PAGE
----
Parasite. This South Korean, Robin-Hoodesque black comedy is about a poor family that inveigles itself into a rich family's life. It won the Oscar for best picture.
Hachi. Even if this weren't a top-rated dog movie, pit bulls couldn’t keep this off my list. Spoiler alert: When Hachi’s owner (Richard Gere) stroked out at work, guess how long Hachi waited for him at the train station? Ten years. I named my doggie Hachi.
When Harry Met Sally. Written by Nora Ephron and starring Billy Crystal and Meg Ryan, it addresses, without pat answers, the question of whether a sexually attracted man and woman can be just friends. It intersperses scenes of older married couples.
Forrest Gump. This is an early entry into the disabled-are-worthy category, Forrest Gump (Tom Hanks) wears leg braces and is “slow-witted.” Spoiler alert: Yet he ends up an All-American football player who meets President Kennedy, after which he joins the military, saves lives, and gets the Medal of Honor from President Johnson. Gump then buys a shrimping boat and gets rich. All that strains credibility but, hey, we’re entitled to a feel-good movie, especially around the holidays, when such movies have plenty of company. For example, in It’s a Wonderful Life, Jimmy Stewart is inspired to take down a bank by an angel.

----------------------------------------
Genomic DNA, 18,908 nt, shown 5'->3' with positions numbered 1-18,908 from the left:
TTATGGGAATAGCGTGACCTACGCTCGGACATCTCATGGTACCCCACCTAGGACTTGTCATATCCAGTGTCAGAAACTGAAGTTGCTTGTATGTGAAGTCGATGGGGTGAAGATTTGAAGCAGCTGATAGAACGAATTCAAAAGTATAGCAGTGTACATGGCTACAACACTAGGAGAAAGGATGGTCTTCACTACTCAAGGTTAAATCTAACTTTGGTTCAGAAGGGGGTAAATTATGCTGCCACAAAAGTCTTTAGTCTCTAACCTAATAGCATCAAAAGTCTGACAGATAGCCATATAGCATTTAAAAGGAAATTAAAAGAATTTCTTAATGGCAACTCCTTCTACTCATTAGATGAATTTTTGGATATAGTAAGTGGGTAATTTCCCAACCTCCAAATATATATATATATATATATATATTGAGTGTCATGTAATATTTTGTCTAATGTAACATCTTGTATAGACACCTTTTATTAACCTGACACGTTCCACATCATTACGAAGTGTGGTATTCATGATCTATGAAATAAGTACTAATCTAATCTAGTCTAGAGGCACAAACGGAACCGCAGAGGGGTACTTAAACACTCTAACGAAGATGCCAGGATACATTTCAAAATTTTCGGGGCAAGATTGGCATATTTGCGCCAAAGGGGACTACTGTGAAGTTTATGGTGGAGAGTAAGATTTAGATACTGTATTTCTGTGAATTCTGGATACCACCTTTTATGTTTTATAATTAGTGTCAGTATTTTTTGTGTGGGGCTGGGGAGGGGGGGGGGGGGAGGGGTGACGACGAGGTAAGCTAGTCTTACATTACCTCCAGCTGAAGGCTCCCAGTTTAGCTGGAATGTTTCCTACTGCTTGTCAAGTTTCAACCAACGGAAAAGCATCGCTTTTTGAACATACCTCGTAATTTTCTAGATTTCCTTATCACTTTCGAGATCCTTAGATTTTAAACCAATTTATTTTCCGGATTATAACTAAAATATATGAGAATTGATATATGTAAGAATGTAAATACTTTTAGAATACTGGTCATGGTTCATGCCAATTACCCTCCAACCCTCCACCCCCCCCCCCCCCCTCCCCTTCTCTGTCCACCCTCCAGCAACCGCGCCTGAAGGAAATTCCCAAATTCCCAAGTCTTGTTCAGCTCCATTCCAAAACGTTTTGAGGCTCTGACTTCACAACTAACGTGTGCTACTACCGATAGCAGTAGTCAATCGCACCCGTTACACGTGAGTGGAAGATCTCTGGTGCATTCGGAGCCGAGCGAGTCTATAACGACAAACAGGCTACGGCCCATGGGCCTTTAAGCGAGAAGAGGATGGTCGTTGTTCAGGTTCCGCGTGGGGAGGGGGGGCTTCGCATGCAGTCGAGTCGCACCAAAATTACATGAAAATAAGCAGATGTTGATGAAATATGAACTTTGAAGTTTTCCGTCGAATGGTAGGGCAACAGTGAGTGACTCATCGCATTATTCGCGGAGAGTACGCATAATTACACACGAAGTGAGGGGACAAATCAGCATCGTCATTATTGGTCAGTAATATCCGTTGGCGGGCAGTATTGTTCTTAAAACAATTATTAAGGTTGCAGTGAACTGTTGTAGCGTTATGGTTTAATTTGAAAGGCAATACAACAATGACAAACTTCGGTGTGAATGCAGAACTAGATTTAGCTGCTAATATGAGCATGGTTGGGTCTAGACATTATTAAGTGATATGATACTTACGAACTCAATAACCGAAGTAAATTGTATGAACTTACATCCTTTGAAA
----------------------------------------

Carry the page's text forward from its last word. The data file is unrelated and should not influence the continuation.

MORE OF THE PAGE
Silver Lining Playbook. This is another positive portrayal of the mentally ill. Bradley Cooper, who has bipolar disorder, is released from a psychiatric hospital. Jennifer Lawrence, who has an unnamed disorder, convinces him that it would be healing to enter a dance competition.
As Good As It Gets. This is yet another optimistic look at a mentally ill person. Jack Nicholson, whose character has OCD and is homophobic, is shown the path to love by a gay man who introduces him to Helen Hunt. Spoiler alert: Their complicated relationship ends with Jack and Helen walking down the street, he steps on a pavement crack, which was one of his fears, and this time, he merely shrugs.